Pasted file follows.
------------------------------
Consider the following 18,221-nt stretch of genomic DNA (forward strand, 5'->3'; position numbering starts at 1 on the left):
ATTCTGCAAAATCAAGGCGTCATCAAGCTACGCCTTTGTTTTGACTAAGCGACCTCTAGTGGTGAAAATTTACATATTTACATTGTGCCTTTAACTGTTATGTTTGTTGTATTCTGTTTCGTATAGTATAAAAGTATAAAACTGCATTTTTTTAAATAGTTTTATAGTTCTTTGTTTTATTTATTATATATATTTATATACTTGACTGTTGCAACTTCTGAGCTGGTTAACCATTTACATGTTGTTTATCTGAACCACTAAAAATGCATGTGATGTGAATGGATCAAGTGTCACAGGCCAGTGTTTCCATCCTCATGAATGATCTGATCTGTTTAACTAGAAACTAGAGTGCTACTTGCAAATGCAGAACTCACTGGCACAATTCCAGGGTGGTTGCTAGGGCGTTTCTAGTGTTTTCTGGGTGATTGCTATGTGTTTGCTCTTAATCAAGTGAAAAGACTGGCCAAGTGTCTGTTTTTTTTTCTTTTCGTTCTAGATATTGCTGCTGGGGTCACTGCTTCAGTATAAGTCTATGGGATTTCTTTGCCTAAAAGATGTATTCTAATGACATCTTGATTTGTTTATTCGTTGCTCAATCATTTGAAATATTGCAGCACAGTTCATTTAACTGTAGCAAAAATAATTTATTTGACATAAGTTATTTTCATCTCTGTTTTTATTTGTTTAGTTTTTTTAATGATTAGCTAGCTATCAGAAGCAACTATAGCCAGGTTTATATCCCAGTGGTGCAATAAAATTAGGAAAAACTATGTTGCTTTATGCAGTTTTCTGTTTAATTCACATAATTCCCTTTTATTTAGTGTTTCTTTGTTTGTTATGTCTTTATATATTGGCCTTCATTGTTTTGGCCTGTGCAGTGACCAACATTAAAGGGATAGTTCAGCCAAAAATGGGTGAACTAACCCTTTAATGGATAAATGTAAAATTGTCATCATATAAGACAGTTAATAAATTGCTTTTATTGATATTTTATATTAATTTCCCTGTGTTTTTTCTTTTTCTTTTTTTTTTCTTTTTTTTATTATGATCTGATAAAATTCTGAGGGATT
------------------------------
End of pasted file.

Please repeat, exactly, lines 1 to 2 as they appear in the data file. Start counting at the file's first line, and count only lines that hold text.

Consider the following 18,221-nt stretch of genomic DNA (forward strand, 5'->3'; position numbering starts at 1 on the left):
ATTCTGCAAAATCAAGGCGTCATCAAGCTACGCCTTTGTTTTGACTAAGCGACCTCTAGTGGTGAAAATTTACATATTTACATTGTGCCTTTAACTGTTATGTTTGTTGTATTCTGTTTCGTATAGTATAAAAGTATAAAACTGCATTTTTTTAAATAGTTTTATAGTTCTTTGTTTTATTTATTATATATATTTATATACTTGACTGTTGCAACTTCTGAGCTGGTTAACCATTTACATGTTGTTTATCTGAACCACTAAAAATGCATGTGATGTGAATGGATCAAGTGTCACAGGCCAGTGTTTCCATCCTCATGAATGATCTGATCTGTTTAACTAGAAACTAGAGTGCTACTTGCAAATGCAGAACTCACTGGCACAATTCCAGGGTGGTTGCTAGGGCGTTTCTAGTGTTTTCTGGGTGATTGCTATGTGTTTGCTCTTAATCAAGTGAAAAGACTGGCCAAGTGTCTGTTTTTTTTTCTTTTCGTTCTAGATATTGCTGCTGGGGTCACTGCTTCAGTATAAGTCTATGGGATTTCTTTGCCTAAAAGATGTATTCTAATGACATCTTGATTTGTTTATTCGTTGCTCAATCATTTGAAATATTGCAGCACAGTTCATTTAACTGTAGCAAAAATAATTTATTTGACATAAGTTATTTTCATCTCTGTTTTTATTTGTTTAGTTTTTTTAATGATTAGCTAGCTATCAGAAGCAACTATAGCCAGGTTTATATCCCAGTGGTGCAATAAAATTAGGAAAAACTATGTTGCTTTATGCAGTTTTCTGTTTAATTCACATAATTCCCTTTTATTTAGTGTTTCTTTGTTTGTTATGTCTTTATATATTGGCCTTCATTGTTTTGGCCTGTGCAGTGACCAACATTAAAGGGATAGTTCAGCCAAAAATGGGTGAACTAACCCTTTAATGGATAAATGTAAAATTGTCATCATATAAGACAGTTAATAAATTGCTTTTATTGATATTTTATATTAATTTCCCTGTGTTTTTTCTTTTTCTTTTTTTTTTCTTTTTTTTATTATGATCTGATAAAATTCTGAGGGATT